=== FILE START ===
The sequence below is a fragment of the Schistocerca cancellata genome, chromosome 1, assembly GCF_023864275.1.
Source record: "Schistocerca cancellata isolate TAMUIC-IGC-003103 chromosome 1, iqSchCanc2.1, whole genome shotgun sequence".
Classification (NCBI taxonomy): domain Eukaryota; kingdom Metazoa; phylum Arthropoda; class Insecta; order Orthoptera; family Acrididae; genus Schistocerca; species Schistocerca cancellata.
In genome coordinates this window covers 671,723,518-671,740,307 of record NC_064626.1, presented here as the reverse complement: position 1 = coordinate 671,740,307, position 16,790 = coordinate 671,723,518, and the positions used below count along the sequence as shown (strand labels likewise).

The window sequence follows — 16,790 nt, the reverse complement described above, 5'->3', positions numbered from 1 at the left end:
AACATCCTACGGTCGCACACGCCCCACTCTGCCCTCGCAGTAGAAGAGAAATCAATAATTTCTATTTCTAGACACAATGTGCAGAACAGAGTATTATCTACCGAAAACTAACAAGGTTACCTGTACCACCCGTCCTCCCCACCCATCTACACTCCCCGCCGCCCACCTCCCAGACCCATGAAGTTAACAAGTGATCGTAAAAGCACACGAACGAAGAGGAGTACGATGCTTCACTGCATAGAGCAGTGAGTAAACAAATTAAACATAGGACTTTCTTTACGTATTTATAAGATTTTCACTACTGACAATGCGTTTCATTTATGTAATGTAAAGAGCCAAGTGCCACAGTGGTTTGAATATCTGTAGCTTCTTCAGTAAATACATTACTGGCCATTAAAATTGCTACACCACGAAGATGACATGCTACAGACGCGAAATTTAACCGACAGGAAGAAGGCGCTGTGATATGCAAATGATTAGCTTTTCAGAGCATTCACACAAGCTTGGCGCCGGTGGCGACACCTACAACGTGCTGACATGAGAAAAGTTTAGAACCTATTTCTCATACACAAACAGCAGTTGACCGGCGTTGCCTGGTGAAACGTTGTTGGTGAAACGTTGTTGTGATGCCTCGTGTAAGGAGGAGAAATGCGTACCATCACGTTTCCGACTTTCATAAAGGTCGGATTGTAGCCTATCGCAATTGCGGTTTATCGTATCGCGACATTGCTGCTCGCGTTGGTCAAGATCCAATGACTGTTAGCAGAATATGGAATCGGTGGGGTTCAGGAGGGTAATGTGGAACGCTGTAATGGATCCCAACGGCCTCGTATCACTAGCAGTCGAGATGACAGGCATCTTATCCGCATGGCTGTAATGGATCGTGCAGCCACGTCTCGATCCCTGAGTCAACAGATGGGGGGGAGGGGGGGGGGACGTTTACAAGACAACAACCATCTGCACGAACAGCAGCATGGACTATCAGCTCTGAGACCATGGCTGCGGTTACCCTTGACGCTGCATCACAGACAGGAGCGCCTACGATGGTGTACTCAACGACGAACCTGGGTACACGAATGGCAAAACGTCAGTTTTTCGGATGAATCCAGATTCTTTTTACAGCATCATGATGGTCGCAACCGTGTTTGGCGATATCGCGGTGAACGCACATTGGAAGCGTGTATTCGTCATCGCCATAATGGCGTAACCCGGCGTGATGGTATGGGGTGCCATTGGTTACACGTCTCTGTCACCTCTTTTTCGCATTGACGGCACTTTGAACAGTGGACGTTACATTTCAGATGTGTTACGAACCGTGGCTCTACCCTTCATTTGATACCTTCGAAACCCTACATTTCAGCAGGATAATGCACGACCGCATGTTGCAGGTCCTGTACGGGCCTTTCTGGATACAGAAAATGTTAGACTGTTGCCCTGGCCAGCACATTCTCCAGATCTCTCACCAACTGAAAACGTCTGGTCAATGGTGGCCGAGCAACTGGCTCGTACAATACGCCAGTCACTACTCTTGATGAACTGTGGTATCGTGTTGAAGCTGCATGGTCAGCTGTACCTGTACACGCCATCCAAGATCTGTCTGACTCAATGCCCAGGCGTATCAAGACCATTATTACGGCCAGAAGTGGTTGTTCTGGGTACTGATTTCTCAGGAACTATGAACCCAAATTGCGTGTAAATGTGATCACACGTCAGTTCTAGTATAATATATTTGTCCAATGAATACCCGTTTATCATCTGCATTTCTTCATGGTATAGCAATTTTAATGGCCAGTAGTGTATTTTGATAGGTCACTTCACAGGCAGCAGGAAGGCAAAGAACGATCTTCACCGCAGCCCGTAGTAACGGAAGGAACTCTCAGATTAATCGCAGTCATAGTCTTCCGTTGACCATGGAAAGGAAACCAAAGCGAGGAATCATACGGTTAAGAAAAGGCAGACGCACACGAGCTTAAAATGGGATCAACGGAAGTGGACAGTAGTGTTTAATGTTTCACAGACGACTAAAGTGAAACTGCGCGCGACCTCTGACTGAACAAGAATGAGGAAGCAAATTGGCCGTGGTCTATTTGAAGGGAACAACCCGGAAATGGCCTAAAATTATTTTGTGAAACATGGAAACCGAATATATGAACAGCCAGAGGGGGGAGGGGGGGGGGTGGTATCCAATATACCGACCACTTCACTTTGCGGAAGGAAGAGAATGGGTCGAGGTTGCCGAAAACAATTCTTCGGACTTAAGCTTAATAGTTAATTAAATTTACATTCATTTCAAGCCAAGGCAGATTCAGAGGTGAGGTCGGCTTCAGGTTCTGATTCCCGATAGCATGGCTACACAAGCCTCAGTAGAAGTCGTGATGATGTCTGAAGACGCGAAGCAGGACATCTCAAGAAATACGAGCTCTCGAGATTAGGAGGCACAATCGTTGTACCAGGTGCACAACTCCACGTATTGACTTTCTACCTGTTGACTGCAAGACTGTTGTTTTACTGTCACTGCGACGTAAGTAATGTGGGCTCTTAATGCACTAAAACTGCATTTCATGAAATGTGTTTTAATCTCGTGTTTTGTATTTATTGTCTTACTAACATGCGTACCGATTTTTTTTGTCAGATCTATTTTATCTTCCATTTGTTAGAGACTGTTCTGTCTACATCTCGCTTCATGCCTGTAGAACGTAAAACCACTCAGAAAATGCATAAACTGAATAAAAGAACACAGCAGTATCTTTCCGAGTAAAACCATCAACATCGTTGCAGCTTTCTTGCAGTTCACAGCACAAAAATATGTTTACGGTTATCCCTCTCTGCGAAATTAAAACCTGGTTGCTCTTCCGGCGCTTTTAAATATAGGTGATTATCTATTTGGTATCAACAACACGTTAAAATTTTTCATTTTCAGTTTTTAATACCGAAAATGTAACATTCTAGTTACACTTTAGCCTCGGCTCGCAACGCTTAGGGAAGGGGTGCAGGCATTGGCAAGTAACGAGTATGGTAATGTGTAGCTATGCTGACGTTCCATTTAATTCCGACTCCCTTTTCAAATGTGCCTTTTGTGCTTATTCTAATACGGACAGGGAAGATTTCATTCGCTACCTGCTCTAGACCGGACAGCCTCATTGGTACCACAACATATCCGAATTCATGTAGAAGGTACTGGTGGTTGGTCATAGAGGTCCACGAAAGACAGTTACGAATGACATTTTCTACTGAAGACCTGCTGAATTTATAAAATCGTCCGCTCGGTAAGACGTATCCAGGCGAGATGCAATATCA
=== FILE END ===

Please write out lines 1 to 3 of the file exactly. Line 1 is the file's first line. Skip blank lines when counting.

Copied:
The sequence below is a fragment of the Schistocerca cancellata genome, chromosome 1, assembly GCF_023864275.1.
Source record: "Schistocerca cancellata isolate TAMUIC-IGC-003103 chromosome 1, iqSchCanc2.1, whole genome shotgun sequence".
Classification (NCBI taxonomy): domain Eukaryota; kingdom Metazoa; phylum Arthropoda; class Insecta; order Orthoptera; family Acrididae; genus Schistocerca; species Schistocerca cancellata.